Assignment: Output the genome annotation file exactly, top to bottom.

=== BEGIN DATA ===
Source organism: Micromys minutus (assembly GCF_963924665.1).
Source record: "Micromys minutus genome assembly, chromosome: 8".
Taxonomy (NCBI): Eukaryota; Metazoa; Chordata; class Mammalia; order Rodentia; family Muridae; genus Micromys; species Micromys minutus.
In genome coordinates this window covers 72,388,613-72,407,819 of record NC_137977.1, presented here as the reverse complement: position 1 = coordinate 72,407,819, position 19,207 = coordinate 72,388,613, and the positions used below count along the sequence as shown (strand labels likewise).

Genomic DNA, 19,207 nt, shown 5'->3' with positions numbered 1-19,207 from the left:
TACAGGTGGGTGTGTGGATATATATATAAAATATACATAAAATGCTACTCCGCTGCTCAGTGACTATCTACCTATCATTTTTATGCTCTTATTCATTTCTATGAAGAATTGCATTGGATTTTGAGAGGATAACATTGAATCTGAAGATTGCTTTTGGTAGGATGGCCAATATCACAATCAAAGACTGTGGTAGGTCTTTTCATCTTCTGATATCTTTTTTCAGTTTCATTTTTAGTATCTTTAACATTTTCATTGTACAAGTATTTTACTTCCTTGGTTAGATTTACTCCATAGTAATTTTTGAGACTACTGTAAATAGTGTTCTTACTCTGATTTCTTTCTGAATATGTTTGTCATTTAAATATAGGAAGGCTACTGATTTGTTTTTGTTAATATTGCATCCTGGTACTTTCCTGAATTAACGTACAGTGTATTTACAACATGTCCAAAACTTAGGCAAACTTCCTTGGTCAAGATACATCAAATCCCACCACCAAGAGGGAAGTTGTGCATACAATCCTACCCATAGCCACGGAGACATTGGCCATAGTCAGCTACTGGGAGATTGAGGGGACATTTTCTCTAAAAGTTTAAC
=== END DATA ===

Source organism: Micromys minutus (assembly GCF_963924665.1).
Source record: "Micromys minutus genome assembly, chromosome: 8".
Taxonomy (NCBI): Eukaryota; Metazoa; Chordata; class Mammalia; order Rodentia; family Muridae; genus Micromys; species Micromys minutus.
In genome coordinates this window covers 72,388,613-72,407,819 of record NC_137977.1, presented here as the reverse complement: position 1 = coordinate 72,407,819, position 19,207 = coordinate 72,388,613, and the positions used below count along the sequence as shown (strand labels likewise).

Genomic DNA, 19,207 nt, shown 5'->3' with positions numbered 1-19,207 from the left:
TACAGGTGGGTGTGTGGATATATATATAAAATATACATAAAATGCTACTCCGCTGCTCAGTGACTATCTACCTATCATTTTTATGCTCTTATTCATTTCTATGAAGAATTGCATTGGATTTTGAGAGGATAACATTGAATCTGAAGATTGCTTTTGGTAGGATGGCCAATATCACAATCAAAGACTGTGGTAGGTCTTTTCATCTTCTGATATCTTTTTTCAGTTTCATTTTTAGTATCTTTAACATTTTCATTGTACAAGTATTTTACTTCCTTGGTTAGATTTACTCCATAGTAATTTTTGAGACTACTGTAAATAGTGTTCTTACTCTGATTTCTTTCTGAATATGTTTGTCATTTAAATATAGGAAGGCTACTGATTTGTTTTTGTTAATATTGCATCCTGGTACTTTCCTGAATTAACGTACAGTGTATTTACAACATGTCCAAAACTTAGGCAAACTTCCTTGGTCAAGATACATCAAATCCCACCACCAAGAGGGAAGTTGTGCATACAATCCTACCCATAGCCACGGAGACATTGGCCATAGTCAGCTACTGGGAGATTGAGGGGACATTTTCTCTAAAAGTTTAAC